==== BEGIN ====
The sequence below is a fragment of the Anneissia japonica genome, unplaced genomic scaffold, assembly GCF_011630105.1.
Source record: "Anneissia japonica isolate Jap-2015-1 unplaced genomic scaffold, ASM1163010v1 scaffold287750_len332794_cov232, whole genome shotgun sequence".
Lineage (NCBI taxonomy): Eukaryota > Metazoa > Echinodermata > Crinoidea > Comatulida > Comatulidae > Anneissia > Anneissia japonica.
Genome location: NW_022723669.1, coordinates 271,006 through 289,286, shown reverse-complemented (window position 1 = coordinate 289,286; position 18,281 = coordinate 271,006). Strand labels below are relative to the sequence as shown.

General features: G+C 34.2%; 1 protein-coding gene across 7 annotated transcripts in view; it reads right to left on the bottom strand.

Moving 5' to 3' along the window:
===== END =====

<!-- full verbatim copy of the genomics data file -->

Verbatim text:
The sequence below is a fragment of the Anneissia japonica genome, unplaced genomic scaffold, assembly GCF_011630105.1.
Source record: "Anneissia japonica isolate Jap-2015-1 unplaced genomic scaffold, ASM1163010v1 scaffold287750_len332794_cov232, whole genome shotgun sequence".
Lineage (NCBI taxonomy): Eukaryota > Metazoa > Echinodermata > Crinoidea > Comatulida > Comatulidae > Anneissia > Anneissia japonica.
Genome location: NW_022723669.1, coordinates 271,006 through 289,286, shown reverse-complemented (window position 1 = coordinate 289,286; position 18,281 = coordinate 271,006). Strand labels below are relative to the sequence as shown.

General features: G+C 34.2%; 1 protein-coding gene across 7 annotated transcripts in view; it reads right to left on the bottom strand.

Moving 5' to 3' along the window: